Disavow Tool: A Savior or Destroyer?

Posted by Vivek Parikh

August 14, 2013

Google 17 min read

Disavow Tool: A Savior or Destroyer?

More attention is being paid to a sites’ link profile, after the release of Penguin 2.0. There are several ways to get the audit of your links, rebuild them or simply find the odd one out. However, if all the trials go in vain, you always have the disavow tool at your service – and when it comes to selecting the best one, I believe the Google Disavow tool is the one you could bank upon.

Disavow tools

Just as with anything on the planet, even the Google disavow tool has many tales built around it. So, here is what you need to know about the Google disavow tool and what you need to do and what not to help your site’s rankings.

What is the Google Disavow Tool?

Google rolled out its disavow tool last year. The purpose is clear: it helps in detecting some nasty websites in your link profile and avoid them. You are able to submit a list of all those websites which you would like to be excluded from Google’s spiders’ crawling. It will not remove the links, however, it will let Google know that the mentioned links are to be ignored when it comes to search engine ranking.

Having said this, it is vital to know that this tool is not a permanent cure. It will not certainly remove the links from the websites. If you are looking to permanently remove all those links, you need to contact the webmaster of that site and request them to do so. Google’s search spam head, Matt Cutts, himself says that it is strongly recommended to have the bad links removed and, lastly, resort to the disavow tool for all those sites whom you are not able to convince to remove the links.

Some Stories Built Around The Disavow Tool:

With the growing popularity of the disavow tool from Google, a number of stories and rumours have begun to fly. Let’s see what these cooked up stories and see if it is a saviour or destroyer.

1.The disavow tool will damage my site’s reputation

I believe that this belief has been generated out of Google’s statement that the disavow tool should be used with caution, as it may harm your website if used incorrectly.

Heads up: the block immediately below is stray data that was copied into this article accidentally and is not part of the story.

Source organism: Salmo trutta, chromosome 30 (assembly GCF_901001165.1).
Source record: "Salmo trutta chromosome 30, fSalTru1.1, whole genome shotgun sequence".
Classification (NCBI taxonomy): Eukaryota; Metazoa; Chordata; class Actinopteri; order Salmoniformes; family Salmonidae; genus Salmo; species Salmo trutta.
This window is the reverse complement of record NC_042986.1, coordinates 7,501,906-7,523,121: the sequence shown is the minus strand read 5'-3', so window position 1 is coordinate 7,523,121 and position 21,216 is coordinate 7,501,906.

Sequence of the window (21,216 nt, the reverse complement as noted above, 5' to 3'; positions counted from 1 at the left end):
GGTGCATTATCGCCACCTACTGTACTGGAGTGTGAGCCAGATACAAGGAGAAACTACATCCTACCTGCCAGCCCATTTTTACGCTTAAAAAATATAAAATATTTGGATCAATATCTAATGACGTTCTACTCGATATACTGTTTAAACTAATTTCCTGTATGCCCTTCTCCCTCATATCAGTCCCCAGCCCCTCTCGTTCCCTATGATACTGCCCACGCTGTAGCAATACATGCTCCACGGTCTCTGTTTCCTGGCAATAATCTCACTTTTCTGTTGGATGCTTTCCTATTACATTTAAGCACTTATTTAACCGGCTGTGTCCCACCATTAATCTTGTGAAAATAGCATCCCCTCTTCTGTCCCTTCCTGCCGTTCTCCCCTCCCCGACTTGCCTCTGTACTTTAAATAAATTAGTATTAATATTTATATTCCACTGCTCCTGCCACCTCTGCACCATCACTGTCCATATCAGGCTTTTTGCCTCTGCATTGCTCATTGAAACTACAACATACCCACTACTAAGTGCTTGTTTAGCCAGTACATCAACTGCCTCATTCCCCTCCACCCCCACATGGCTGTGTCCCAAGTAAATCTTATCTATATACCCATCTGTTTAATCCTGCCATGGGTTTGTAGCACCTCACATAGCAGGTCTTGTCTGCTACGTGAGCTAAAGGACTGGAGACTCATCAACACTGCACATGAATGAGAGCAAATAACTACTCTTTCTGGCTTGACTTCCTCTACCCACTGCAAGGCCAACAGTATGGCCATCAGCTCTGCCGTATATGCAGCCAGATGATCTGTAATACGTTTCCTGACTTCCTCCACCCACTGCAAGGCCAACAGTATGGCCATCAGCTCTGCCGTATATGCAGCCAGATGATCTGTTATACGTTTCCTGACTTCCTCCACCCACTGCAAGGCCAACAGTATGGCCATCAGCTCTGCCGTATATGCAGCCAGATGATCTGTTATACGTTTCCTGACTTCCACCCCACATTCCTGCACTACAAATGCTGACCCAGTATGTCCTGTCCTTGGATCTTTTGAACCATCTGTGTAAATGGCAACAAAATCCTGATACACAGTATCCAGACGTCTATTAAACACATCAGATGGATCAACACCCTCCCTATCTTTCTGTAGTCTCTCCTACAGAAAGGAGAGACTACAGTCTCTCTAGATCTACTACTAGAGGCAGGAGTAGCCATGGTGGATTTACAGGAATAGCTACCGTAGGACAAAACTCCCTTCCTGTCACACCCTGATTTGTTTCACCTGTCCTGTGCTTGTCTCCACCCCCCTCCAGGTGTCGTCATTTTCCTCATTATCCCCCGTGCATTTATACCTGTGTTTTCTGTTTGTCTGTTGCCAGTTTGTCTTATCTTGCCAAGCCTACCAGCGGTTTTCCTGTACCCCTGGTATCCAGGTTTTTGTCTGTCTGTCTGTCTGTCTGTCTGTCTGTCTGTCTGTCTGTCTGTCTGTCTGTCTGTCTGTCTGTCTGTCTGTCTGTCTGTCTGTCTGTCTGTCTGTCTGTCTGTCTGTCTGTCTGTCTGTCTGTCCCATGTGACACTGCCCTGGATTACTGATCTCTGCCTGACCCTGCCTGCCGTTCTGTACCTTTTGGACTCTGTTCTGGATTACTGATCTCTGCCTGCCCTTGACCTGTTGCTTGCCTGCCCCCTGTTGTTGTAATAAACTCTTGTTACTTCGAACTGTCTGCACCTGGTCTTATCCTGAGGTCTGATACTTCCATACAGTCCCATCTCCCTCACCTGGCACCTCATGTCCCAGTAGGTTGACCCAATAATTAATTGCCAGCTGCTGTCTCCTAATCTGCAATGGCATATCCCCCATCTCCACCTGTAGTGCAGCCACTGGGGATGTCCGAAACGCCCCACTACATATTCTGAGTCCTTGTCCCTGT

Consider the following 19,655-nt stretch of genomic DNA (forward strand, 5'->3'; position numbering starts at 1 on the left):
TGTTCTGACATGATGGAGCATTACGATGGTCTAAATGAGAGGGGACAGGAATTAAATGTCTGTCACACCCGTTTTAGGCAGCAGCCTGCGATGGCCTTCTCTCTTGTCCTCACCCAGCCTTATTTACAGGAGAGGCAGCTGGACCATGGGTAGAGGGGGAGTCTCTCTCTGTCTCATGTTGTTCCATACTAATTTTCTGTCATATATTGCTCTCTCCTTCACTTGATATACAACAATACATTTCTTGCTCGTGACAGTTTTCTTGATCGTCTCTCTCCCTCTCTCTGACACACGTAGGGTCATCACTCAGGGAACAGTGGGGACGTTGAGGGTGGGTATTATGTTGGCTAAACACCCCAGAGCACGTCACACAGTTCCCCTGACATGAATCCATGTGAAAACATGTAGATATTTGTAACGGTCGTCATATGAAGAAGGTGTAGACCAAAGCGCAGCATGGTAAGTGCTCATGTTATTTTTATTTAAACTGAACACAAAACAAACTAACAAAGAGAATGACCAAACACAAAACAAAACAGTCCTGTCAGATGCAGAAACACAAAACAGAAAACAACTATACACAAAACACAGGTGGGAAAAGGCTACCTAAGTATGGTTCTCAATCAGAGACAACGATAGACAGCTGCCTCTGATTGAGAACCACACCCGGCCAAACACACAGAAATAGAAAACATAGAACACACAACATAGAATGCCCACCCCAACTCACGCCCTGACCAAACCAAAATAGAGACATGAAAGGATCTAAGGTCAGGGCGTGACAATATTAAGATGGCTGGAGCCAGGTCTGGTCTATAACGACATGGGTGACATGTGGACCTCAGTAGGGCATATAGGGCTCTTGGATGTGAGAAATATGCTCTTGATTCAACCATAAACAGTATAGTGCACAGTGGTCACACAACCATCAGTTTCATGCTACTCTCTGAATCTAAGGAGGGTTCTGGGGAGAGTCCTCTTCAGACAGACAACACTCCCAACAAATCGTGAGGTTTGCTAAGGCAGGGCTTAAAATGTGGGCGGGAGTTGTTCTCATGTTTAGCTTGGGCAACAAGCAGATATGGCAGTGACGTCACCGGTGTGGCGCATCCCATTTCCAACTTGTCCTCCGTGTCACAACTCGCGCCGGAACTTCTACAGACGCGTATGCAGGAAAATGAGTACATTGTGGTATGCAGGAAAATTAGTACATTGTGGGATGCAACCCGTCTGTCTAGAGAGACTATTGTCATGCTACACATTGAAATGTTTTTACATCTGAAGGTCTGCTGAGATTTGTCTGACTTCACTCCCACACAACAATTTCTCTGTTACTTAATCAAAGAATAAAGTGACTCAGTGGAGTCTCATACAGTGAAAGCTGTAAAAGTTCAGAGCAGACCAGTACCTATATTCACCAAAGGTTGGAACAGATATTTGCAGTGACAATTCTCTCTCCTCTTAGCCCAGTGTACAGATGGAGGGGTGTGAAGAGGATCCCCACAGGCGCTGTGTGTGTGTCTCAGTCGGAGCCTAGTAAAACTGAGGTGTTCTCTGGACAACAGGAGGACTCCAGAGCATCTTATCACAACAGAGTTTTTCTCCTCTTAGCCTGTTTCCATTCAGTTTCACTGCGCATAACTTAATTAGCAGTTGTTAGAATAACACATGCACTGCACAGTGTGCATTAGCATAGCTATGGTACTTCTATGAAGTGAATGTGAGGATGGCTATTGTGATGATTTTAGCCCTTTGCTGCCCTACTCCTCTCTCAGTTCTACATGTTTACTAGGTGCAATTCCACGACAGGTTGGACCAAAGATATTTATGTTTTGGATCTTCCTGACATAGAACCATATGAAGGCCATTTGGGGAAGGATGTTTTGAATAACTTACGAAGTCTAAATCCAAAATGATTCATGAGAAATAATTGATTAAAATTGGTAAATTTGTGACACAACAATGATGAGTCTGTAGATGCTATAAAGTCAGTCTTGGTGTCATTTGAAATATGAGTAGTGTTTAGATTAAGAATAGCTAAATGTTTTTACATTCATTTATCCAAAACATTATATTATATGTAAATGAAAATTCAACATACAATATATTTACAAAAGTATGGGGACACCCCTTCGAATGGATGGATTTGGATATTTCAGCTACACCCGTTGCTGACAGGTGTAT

What we need to pay attention to is the words, “if used incorrectly”. It is unavoidable to follow the measures given by Google. Conduct a site audit with a number of tools available. It is vital to know which links are bad and good for your site, whether the bad links could be removed by requesting the website owners or webmasters if there are some links that require further examination and many other factors before coming up to the disavow tool.

2.Disavowing links will prove that I am a spammer

Proper use of the disavow tool will not let this happen. And how do you use it properly? As said earlier, just make sure that you contact all those sites where the unnatural links or bad links appear and request each one of them to have the links removed. In all his articles and interviews, Matt Cutts has repeatedly mentioned that a serious effort to remove the bad links is required before using the disavow tool.

If you still feel that you could be labelled as a spammer, here is something to know. The search engine takes action only when some manual review is triggered or some internal threshold is reached for all those disavowed links and sites. It may take weeks and months. So, you are unlikely to be proved as a spammer immediately when you mention the links or sites to be disavowed.

3.Crowdsourced Spam reporting is bad for me and for search engines

Let’s suppose that a website, very poor in quality, which is selling all those nasty things has a link to your website. And this website is reported by numerous people in the Google disavow tool, resulting in your website being harmed by the next Penguin update. Yes, that’s right. Google is walking the extra mile and penalizing not only the spam site but those sites as well which are linking to it.

The major thing to do here is to protect your website from a nasty scenario like this one. This happens because you haven’t taken proper measures to protect your website.

The crowdsourced spam reporting is not at all bad for search engines. How could it be, when all the Panda and Penguin algorithm updates are meant only to improve the user experience. Check out the health plan for your website, by conducting regular site and security audits. Remember, damage control is far more stressful than the precautions taken beforehand.

Conclusion:

So, I hope that this makes clear that the disavow tool is neither a saviour nor a destroyer. It is in fact a simple tool that could be used only when all the other ways of removing bad links don’t work. Having said that, it is recommended to use this tool smartly to save your website from the reach of the harsh Penguin update.

Image courtesy: Midphase.com

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